Rosa Iceberg

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Rosa Iceberg
Rosa Iceberg 1.jpg
Hybrid parentage Rosa hybrid
'Robin Hood' x 'Virgo'
Cultivar Iceberg
Origin Bred by W. Kordes & Sons, Germany, 1958.

Iceberg is a floribunda rose cultivar that was bred in Germany in 1958. It is also known by the names 'Korbin' (the registered cultivar name), Fée des Neiges and Schneewittchen.[1] It is among the world's best known roses.[2]


Iceberg is a modern cluster-flowered floribunda rose cultivar.[3] The cultivar is commercially available in two main forms. These are as a tall bush and a standard rose produced by grafting.[4] Weeping and climbing forms are also available.[5] Shrub forms of the cultivar have an upright habit and are 75 to 150 cm wide high and 60 cm wide. Leaves are light green and glossy.[1] Blooms are about 5 cm in diameter and have 25 to 35 petals. Buds are long and pointed. The fragrant flowers usually appear throughout the year.[4]


The cultivar was developed by prolific German rose breeder Reimer Kordes in Germany in 1958. He and his father Wilhelm had initially specialised in developing bush roses that were suitable for small gardens.[2] The parent varieties of Iceberg are 'Robin Hood', a red hybrid musk rose, developed by Joseph Pemberton in 1927 in England, and 'Virgo', a white hybrid-tea rose bred in France by Charles Mallerin in 1927.[1][6]

The plant was registered under the cultivar name 'KORbin' by Kordes in 1958 and given the trade name Schneewittchen.[1] The cultivar is known as Fée des Neiges in French and Iceberg in English.[1]

Awards and recognition[edit]

'Iceberg' depicted on a 1970 Romanian stamp

In 1958 Iceberg was awarded a Royal National Rose Society Gold Medal.[7] The cultivar was selected as the "World Favourite Rose" of 1983 by the World Federation of Rose Societies and is listed in their "Rose Hall of Fame".[8]

Stamps depicting the cultivar were issued in Romania in 1970 and New Zealand in 1975.[9]

Related cultivars[edit]

A number of sports of Iceberg have been developed:

  • 'Blushing Pink Iceberg' - A cultivar originating from Lilia Weatherly's garden in Tasmania in 1994 with white flowers flushed with pale pink.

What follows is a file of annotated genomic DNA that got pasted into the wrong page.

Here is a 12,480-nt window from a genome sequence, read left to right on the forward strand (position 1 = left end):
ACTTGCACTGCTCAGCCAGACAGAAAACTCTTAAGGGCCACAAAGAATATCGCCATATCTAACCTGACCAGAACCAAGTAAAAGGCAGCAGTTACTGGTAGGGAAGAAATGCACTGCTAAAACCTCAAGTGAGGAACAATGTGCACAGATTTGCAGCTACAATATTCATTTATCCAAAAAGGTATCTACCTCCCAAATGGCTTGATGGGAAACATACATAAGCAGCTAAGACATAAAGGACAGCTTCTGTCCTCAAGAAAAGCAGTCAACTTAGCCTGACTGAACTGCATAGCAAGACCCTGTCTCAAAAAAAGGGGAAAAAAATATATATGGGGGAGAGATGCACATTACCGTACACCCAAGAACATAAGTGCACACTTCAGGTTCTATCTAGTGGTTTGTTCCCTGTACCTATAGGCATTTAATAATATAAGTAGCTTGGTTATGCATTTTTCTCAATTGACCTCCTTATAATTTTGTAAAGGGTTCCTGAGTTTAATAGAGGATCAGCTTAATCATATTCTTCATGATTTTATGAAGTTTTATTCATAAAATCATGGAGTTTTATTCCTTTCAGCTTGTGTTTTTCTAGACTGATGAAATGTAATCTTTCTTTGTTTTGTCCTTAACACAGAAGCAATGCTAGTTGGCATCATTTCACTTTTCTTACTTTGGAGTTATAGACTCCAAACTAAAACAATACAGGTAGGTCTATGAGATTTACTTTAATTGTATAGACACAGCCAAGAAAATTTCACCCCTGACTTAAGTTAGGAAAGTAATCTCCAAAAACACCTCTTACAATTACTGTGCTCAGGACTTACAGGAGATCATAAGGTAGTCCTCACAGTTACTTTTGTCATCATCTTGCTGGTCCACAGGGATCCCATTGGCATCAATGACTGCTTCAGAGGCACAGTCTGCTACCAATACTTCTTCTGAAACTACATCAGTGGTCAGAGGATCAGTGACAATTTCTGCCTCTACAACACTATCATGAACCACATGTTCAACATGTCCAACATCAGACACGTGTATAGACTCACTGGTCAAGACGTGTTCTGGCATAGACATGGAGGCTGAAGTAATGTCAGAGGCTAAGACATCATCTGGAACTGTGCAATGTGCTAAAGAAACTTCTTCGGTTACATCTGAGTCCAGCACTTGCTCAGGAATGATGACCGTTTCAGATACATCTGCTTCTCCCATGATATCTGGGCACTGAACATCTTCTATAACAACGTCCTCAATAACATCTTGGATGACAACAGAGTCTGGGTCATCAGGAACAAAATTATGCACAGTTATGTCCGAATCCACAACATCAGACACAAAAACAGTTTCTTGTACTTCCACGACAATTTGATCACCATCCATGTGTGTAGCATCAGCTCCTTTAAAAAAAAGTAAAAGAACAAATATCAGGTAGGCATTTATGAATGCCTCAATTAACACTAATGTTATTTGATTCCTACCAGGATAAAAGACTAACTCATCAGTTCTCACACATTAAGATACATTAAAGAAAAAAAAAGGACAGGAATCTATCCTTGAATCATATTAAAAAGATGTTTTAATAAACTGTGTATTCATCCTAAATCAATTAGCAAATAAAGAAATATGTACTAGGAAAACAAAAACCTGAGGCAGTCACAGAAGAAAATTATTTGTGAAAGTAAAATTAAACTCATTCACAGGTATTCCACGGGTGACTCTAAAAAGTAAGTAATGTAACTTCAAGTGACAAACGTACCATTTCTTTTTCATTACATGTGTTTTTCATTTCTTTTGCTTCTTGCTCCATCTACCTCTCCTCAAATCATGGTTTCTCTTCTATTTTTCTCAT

• 'Brilliant Pink Iceberg' - a deep pink form from the same garden in Tasmania
  • 'Burgundy Iceberg' - a sport of 'Brilliant Pink Iceberg' with prolific burgundy flowers.
  • 'Climbing Iceberg'- a climbing form developed by Cants of Colchester in England in 1968.[4][5][10]

Because of its positive qualities, Iceberg was an important parent of the English Roses bred by David Austin and others: 1983 – 'Graham Thomas' and 'Perdita'; 1984 – 'Belle Story', 'Dove' and 'Heritage'; 1985 – 'Emanuel'; 1986 – 'Claire Rose', 'English Garden' and 'Swan'.


Although plants are generally disease free, they may suffer from black spot in more humid climates or in situations where air circulation is limited.[5] Plants tolerate shade, though they perform best in full sun. In North America they are able to be grown in USDA Hardiness Zones 4b and higher.[1] In Australia, plants are suited to all but northern tropical areas.[4] The hardiness and popularity of the cultivar have seen its widespread use in cultivation across the world, occasionally leading to claims that it is "overdone" as a garden plant.[6]

The blooms are suited for use as cut flowers.[1] Both the shrub form and grafted standard may be grown in large containers.[5]


  1. ^ a b c d e f g "'Iceberg' rose description". HelpMeFind. Retrieved 14 July 2011. 
  2. ^ a b Quest-Ritson, Charles (2003). "Climbing roses of the world". Portland, Oregon: Timber Press. p. 195. ISBN 978-0-88192-563-0. 
  3. ^ Turner, R.G.; Wasson, Ernie (2004). "Botanica : the illustrated encyclopedia of over 10,000 garden plants and how to cultivate them". New York: Barnes & Noble. p. 791. ISBN 978-0-7607-5973-8. 
  4. ^ a b c d Burke, Don (2005). "The Complete Burke's Backyard: The Ultimate Book of Fact Sheets". Millers Point, New South Wales: Murdoch Books. p. 294. ISBN 978-1-74045-739-2. 
  5. ^ a b c d Moody, Mary (2006). "Mary Moody's roses : more than 200 of the world's most beautiful and hardy roses". Murdoch Books. p. 92. ISBN 978-1-74045-856-6. 
  6. ^ a b Rupert, Kim L. "Poor Old Iceberg". HelpMeFind. Retrieved 14 July 2011. 
  7. ^ Tenenbaum, Frances (1999). "Taylor's 50 Best Roses: Easy Plants for More Beautiful Gardens". Boston, Massachusetts: Houghton Mifflin Harcourt. p. 92. ISBN 978-0-395-87334-2. 
  8. ^ "Rose Hall Of Fame". World Federation of Rose Societies. Retrieved 14 July 2011. 
  9. ^ "Rose Definitives". Historical stamp issues. New Zealand Post. Retrieved 25 November 2011. 
  10. ^ "Specialized Conservation Committee WFRS Locator - Cultivar Search". World Federation of Rose Societies. Retrieved 14 July 2011. 

External links[edit]